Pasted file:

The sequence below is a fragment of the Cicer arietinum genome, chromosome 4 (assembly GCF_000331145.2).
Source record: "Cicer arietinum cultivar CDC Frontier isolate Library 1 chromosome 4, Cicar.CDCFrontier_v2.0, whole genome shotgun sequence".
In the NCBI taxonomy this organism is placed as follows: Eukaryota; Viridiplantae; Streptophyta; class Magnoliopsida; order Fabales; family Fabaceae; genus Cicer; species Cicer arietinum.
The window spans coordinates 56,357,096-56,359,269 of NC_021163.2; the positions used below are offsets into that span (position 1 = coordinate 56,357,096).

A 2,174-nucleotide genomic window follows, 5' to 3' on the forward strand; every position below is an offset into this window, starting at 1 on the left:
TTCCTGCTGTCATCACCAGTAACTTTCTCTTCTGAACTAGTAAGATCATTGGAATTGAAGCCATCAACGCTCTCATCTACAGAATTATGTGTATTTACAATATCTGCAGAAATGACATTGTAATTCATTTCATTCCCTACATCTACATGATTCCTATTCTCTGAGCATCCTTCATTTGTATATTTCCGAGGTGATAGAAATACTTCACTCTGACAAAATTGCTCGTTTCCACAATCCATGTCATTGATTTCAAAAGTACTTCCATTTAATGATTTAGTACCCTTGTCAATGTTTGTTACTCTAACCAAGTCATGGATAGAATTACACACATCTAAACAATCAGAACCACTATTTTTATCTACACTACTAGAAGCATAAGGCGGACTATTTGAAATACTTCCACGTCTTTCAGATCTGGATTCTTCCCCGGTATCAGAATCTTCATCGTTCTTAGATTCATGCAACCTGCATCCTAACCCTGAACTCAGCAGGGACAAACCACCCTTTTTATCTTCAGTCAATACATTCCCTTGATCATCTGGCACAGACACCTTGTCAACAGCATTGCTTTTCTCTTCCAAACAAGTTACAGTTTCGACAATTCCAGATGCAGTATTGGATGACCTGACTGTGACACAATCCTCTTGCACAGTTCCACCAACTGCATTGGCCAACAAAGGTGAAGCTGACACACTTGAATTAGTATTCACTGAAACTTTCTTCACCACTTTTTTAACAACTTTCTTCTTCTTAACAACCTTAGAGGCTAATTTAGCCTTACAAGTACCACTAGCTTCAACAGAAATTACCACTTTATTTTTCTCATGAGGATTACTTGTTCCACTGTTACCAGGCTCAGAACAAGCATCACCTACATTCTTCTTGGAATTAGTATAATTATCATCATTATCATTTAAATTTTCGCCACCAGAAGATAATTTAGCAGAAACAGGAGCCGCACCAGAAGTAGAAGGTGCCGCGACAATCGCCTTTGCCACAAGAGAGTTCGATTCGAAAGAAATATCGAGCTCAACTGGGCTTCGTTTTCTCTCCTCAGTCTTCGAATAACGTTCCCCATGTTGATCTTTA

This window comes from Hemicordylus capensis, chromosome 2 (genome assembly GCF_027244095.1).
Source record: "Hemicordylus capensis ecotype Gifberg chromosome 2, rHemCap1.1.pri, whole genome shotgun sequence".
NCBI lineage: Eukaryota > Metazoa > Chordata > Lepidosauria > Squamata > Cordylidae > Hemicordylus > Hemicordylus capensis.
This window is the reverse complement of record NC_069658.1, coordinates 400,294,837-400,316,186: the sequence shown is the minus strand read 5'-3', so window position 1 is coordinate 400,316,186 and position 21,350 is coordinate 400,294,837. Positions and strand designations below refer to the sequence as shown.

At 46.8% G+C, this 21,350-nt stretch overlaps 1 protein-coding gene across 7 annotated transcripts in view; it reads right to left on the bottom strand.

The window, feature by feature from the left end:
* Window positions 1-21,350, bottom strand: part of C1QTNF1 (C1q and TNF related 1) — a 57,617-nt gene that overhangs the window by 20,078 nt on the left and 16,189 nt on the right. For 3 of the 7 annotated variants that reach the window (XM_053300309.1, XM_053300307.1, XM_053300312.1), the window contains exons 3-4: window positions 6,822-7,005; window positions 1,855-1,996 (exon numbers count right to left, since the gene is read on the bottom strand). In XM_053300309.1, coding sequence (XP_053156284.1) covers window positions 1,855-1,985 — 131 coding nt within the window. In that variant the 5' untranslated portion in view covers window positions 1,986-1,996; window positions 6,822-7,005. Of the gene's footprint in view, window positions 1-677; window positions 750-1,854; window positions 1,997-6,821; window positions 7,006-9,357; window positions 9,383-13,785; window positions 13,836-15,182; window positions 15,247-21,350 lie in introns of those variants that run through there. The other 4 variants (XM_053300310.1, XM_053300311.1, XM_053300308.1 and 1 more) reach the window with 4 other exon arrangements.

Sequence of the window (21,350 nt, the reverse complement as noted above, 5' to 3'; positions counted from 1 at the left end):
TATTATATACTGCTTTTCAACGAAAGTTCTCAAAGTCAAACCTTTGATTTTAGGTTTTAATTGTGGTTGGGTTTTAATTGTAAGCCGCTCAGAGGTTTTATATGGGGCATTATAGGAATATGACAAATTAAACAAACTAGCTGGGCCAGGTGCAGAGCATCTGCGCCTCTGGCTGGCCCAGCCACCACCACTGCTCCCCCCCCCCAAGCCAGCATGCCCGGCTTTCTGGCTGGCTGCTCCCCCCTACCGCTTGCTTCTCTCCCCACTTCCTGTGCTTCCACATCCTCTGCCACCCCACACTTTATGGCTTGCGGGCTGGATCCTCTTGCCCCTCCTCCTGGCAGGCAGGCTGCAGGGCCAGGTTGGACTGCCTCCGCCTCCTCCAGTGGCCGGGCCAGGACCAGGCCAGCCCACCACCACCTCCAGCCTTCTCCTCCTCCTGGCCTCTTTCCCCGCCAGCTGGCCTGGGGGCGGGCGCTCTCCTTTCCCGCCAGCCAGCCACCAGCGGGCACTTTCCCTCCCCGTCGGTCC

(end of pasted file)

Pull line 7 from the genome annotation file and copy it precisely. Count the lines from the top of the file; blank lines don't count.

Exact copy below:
This window comes from Hemicordylus capensis, chromosome 2 (genome assembly GCF_027244095.1).